Another thing I had to get over was my worry of bothering my co-workers, especially because I have so many questions! I had to learn to trust that my relationships with my colleagues were strong, that my colleagues are eager to chat and help, and that they would let me know if they had to complete time-sensitive work.

In Conclusion

I appreciate the camaraderie and collegiality received from my colleagues over the past year. I’ve said in the past that it takes a village to raise a librarian, which I find is more relevant than ever right now. I am very fortunate to work in a library system that has so many supportive, knowledgeable, and friendly colleagues.

I feel that over the past year, I have connected at a deeper level with a substantial number of my co-workers in vulnerable, authentic, and trusting ways. These connections have provided me with a strong librarian mentor who is encouraging, empathetic, and experienced, colleagues with whom I regularly meet up with to go on walks, and co-workers who I now consider friends. Most of all, I can connect and collaborate with my colleagues on work, research, our future careers, and just life.

Acknowledgements

I would be remiss if I did not acknowledge the importance of Daniel Romano’s music over the past year, whose lyrics appear at the beginning of this reflection and whose music has brought me comfort during the isolation of working from home.


[1] Romano, D. (2011). Never a forced smile. On Sleep Beneath the Willow [LP]. Welland, ON: You’ve Changed Records.

[2] Unlike Christopher Moltisanti, I love the regularness of life and can’t wait to get back to it.

[3] University of Manitoba Libraries. (2021). Strategic infrastructure. https://www.umanitoba.ca/libraries/administration/strategic-infrastructure

[4]  Wojciechowska, M. (2020). Trust as a factor in building cognitive social capital among library workers and users. Implications for library managers. The Journal of Academic Librarianship, 47(1), p. 1. https://doi.org/10.1016/j.acalib.2020.102300

Trust and Teaching

In late April I (virtually) presented alongside Shawn(ta) Smith-Cruz and Elvis Bakaitis at the CUNY Mina Reese Library’s event, Towards a Critical, Decolonized Pedagogy: An Interactive (Re)Visioning. Shawn presented a thought-provoking and compelling search for ancestral connection through pedagogy, while my portion of the workshop centered on the idea of trust in critical pedagogy.

I view trust in an educational context as both essential and fragile. It’s difficult to build and sustain and can be easily broken, but without it we don’t have the kind of connected needed in critical, engaged learning environments to foster transformative learning. One of my favorite definitions of trust comes from Judith V. Jordan, who describes it as “confidence in the relationship.” Seeking help and connection and expressing vulnerability is scary, and it’s what we all do as learners: share what we don’t know, ask for what we want to learn, and hope that we’ve connected enough with others (our peer learners, our teachers) for them to support us through the process. If there is no confidence in the relationship between learner and teacher or learner and learner, then there is no trust that this is an educational experience where everyone learns and grows as people.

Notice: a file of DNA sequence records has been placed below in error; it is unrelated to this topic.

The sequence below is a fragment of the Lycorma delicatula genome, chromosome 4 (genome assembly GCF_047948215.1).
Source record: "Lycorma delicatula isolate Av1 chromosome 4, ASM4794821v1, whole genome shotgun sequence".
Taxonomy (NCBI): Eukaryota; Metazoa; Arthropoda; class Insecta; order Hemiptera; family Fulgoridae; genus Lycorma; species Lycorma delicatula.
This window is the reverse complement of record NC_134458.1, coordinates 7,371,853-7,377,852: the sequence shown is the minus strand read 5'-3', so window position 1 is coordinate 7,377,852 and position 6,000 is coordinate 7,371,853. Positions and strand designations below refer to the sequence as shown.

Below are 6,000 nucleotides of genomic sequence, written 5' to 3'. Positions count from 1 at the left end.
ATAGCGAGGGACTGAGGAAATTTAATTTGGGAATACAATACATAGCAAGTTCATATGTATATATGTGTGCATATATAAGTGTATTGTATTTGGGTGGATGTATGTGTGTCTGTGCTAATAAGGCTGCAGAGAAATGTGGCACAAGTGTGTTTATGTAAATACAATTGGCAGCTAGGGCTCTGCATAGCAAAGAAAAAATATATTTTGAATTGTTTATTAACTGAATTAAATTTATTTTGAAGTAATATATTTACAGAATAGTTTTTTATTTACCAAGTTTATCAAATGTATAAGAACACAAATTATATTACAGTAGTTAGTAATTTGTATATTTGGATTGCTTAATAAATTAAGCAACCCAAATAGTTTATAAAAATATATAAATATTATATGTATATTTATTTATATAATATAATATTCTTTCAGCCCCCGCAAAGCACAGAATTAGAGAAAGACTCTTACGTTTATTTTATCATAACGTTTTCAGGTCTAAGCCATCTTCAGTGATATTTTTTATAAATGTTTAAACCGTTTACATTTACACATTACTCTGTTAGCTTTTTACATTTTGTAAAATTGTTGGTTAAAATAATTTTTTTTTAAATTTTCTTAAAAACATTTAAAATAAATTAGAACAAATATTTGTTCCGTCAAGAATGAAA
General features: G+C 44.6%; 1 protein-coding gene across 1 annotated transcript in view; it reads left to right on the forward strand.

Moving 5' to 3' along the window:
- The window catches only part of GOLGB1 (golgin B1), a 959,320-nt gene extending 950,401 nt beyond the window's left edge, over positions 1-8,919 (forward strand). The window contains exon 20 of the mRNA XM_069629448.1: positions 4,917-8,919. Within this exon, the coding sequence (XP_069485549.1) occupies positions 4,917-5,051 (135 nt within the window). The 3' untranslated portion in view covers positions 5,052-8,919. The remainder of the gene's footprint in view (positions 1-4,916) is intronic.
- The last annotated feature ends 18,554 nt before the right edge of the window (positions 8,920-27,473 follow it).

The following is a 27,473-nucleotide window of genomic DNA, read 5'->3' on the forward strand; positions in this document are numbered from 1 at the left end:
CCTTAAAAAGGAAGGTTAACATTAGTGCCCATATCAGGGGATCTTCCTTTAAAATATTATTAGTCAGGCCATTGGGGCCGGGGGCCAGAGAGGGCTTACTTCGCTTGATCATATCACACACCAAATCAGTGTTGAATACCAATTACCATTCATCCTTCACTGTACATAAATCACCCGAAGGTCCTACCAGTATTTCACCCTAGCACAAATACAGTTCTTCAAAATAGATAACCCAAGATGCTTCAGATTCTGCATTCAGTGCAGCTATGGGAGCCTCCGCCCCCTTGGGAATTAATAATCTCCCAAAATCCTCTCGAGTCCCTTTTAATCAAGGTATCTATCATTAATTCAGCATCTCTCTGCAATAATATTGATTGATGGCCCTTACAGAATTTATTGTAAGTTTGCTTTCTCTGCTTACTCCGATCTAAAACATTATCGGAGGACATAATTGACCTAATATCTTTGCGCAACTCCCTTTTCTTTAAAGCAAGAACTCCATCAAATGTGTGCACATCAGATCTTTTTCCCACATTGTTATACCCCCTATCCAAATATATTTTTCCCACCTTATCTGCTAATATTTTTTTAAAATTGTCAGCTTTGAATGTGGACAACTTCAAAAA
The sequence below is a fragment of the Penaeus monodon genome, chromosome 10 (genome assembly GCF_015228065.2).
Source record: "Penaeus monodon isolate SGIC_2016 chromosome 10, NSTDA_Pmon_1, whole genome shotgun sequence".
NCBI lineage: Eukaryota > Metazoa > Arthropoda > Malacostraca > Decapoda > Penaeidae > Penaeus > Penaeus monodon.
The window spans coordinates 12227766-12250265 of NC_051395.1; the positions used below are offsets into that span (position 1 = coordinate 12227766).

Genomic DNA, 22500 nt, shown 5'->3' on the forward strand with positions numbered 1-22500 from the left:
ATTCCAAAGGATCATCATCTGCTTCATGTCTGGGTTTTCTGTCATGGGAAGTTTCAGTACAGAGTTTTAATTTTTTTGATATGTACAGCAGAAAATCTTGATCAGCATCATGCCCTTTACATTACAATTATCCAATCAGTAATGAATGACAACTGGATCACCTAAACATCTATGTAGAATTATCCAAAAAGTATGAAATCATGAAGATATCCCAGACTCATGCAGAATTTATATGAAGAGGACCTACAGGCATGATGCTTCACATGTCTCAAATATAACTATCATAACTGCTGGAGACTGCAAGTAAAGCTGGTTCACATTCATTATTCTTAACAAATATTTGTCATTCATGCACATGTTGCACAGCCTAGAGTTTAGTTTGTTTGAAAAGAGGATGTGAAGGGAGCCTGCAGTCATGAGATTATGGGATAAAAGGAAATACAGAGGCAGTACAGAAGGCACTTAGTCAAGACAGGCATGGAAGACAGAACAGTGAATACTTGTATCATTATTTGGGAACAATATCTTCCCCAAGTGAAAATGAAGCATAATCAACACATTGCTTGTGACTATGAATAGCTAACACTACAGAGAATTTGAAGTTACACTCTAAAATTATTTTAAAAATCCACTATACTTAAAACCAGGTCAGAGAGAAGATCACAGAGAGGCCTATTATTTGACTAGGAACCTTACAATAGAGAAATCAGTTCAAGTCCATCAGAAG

A few weeks after this talk I received an unsolicited email from a sales representative at an academic-adjacent company touting a new software product that would help teachers track and record the “time [students] spent reading, working with sources, [and] taking notes” online, all in the name of good assessment. Shortly after receiving that email I learned about faculty who review hundreds of video recordings of students taking exams because the proctoring software flags them as potential cheaters for not looking at the screen. These are students who are working out complex problems on a sheet of paper at their desk. After that eye-opener, I then attended a pedagogical discussion that devolved into a lamentation over cheating (not the point of the discussion) and the inability for instructors to preserve the integrity of the test. And just last week I reviewed dozens of syllabi for a curriculum mapping project where the tone and language used automatically assumed students were going to cheat or try to scam their course professor.